Sitting at an airport bar in Kansas City, MO, I hear the faint sounds of a Duran Duran song come on the radio. It happens to be from the one Duran album that bassist John Taylor was not involved in, Pop Trash. And, coincidentally, I had just reached that chapter in his book, In the Pleasure Groove: Love, Death, and Duran Duran, where he recalls the need to try and lead a normal life – focusing on family, and staying in one place for a while – leaving the machine – leaving the band. The separation was temporary, but at the time the future was unknown. It is a refreshing chapter for the reader, feeling as if you too need a break from the chaotic ride. After nearly 20 years in the same band at that point, it’s not difficult to understand how the band was his life. It’s not difficult to understand the amazing sense of accomplishment. And it’s not difficult to feel the simultaneous and overwhelming sense of hopelessness that he had many times.
I was fortunate to speak with John Taylor in November, 2014, during an interview that we will publish in parts over the next several months. We talked about the past and some amazing bass work he has done, and then about the future as Duran Duran embarks on the recording of a new album – 36 years after they formed. During the conversation Taylor was thankful for the career that he has. And in his own words from his book he is now “present” – able to enjoy the band, enjoy his family, enjoy life – all thanks to being sober for over twenty years. As we continued to talk he spoke of the “uncharted territory”, being in a band for almost four decades. There is no instruction manual for this kind of survival, and there are few one can look to for advice.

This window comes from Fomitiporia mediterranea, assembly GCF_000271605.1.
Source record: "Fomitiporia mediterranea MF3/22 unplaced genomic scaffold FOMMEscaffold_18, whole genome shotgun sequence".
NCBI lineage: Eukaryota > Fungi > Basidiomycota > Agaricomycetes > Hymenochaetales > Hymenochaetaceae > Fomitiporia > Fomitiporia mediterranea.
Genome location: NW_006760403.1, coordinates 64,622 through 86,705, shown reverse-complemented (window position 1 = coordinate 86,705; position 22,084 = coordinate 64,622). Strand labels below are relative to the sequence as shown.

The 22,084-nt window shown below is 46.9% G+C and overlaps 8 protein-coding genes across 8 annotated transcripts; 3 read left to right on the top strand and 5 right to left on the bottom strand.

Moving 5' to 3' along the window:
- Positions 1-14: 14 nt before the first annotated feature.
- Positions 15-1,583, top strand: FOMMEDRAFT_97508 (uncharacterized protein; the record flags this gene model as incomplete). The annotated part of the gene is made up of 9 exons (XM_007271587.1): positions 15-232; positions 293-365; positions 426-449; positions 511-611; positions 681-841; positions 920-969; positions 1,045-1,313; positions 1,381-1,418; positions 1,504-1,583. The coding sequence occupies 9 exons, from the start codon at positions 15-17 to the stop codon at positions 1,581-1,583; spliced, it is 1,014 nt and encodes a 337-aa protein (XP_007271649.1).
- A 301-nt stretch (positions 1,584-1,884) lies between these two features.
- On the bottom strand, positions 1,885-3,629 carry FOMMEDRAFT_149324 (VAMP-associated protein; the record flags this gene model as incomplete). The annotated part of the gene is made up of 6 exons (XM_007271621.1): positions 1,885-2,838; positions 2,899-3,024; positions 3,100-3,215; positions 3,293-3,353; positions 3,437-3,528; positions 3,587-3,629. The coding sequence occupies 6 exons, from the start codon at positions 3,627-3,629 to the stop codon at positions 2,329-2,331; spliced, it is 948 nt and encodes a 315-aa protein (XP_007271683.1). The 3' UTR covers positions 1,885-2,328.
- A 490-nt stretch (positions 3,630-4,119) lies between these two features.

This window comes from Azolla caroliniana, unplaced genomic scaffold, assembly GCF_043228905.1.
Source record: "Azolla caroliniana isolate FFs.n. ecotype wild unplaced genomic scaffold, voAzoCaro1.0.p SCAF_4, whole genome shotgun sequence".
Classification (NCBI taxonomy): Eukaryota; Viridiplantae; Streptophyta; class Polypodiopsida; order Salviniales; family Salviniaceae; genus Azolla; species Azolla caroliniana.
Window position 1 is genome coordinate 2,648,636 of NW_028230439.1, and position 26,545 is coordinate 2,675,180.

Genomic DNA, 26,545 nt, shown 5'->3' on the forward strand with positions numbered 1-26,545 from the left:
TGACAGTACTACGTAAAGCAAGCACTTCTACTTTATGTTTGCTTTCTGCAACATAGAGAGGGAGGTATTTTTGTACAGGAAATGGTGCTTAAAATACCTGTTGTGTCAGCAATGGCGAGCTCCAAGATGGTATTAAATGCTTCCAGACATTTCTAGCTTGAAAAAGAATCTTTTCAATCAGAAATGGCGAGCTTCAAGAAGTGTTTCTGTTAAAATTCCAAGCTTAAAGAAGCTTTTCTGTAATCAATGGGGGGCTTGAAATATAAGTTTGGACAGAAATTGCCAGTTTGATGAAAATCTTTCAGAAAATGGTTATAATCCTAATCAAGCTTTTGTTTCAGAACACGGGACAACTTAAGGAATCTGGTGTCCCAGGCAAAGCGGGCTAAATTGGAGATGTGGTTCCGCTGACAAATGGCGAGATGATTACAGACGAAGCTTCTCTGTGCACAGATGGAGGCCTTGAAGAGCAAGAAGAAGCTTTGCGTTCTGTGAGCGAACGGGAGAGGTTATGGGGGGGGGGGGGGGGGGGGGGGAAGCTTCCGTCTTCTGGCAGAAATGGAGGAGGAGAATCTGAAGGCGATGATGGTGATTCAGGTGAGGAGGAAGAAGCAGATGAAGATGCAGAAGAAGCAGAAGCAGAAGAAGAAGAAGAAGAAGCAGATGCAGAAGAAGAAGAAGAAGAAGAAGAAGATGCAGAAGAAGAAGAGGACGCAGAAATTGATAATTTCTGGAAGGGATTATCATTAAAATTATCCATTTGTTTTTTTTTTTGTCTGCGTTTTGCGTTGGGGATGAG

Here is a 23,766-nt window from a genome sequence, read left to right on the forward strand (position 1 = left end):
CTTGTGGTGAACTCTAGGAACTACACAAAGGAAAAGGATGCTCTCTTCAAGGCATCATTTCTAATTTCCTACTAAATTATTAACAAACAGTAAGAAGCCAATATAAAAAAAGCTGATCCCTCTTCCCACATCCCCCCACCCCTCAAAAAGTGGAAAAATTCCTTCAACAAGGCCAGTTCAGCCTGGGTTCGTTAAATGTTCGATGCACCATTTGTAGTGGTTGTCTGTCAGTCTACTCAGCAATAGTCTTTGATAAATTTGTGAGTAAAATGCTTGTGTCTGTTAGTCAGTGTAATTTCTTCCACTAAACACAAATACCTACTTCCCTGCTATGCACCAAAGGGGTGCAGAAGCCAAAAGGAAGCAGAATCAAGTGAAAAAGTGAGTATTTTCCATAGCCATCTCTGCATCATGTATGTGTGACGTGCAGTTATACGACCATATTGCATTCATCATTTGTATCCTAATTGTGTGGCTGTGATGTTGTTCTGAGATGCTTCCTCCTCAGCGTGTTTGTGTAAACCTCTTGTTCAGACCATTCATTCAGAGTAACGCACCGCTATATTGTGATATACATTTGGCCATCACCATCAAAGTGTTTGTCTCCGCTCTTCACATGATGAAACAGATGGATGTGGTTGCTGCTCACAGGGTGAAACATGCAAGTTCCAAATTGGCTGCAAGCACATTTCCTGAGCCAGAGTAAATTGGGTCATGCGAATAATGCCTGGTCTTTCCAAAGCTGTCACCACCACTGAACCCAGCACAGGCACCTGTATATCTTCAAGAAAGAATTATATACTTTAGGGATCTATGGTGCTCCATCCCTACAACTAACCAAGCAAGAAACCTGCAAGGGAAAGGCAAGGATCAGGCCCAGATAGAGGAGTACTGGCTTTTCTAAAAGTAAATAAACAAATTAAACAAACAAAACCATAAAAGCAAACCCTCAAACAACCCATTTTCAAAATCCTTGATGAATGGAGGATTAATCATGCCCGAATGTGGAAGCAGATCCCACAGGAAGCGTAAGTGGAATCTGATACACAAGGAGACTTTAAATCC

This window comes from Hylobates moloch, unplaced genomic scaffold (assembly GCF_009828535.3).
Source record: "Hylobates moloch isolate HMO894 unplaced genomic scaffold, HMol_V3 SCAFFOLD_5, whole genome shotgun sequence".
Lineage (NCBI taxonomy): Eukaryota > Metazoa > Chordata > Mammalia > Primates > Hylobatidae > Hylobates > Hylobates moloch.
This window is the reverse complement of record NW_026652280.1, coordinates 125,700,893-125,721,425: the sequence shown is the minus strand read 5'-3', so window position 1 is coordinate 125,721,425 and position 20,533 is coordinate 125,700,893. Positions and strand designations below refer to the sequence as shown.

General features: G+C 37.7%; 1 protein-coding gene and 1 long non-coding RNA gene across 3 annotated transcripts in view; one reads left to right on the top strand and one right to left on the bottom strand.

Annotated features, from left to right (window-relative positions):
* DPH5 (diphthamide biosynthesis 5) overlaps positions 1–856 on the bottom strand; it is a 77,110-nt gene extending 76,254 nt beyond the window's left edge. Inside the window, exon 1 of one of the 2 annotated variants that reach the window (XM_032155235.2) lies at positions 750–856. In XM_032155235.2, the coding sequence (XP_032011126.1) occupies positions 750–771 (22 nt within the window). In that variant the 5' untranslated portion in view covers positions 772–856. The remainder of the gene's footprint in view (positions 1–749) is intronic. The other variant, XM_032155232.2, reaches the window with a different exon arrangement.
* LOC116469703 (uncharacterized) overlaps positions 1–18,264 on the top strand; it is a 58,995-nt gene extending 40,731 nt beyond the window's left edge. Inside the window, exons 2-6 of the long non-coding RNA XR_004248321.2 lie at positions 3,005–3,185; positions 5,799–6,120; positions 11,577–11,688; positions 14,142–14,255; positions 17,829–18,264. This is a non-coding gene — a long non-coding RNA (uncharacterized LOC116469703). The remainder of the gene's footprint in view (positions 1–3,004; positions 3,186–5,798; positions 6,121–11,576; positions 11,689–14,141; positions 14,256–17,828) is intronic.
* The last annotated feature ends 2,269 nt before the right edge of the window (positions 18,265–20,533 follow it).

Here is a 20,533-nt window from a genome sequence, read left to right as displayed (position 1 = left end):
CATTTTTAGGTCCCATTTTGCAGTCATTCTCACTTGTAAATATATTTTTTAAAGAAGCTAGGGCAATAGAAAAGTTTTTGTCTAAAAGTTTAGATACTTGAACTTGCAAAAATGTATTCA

As I write I am 30,000 feet above the United States, likely flying over a venue that Duran has played on more than one occasion. Reading through the book it seems that they have played almost every venue on earth. It is fascinating to read about the world travel and the rock & roll adventure, well documented in this book. This band is significant. They have sold somewhere in the vicinity of 100 million albums to date. And this band is made up of survivors, having seen the barrier at the end of the road many times, smashing through it again and again.
This book is hard to put down, with a lifetime history from John Taylor’s birth to present day. Along the way Taylor recalls his family experience, musical beginnings, meeting the band members, the scene in Birmingham, the thrills, the breaks, the drive, the women, the alcohol, the drugs, and most importantly, the music itself. It includes the highs and the lows, relationships – some strong and lasting, some volatile and shattered, the achievements, the struggle with self and worth, the successes and failures, and the addiction of fame. Whether you are a fan of Duran Duran or not, this is a worthwhile read, with a perspective, insight and honesty that chronicles a significant part of music history. This book takes the reader through nearly four decades of Duran Duran the band, but fortunately for Duran fans the story does not end there. As the band targets the spring of 2015 to release a new album, we can look forward to the next chapter in this story.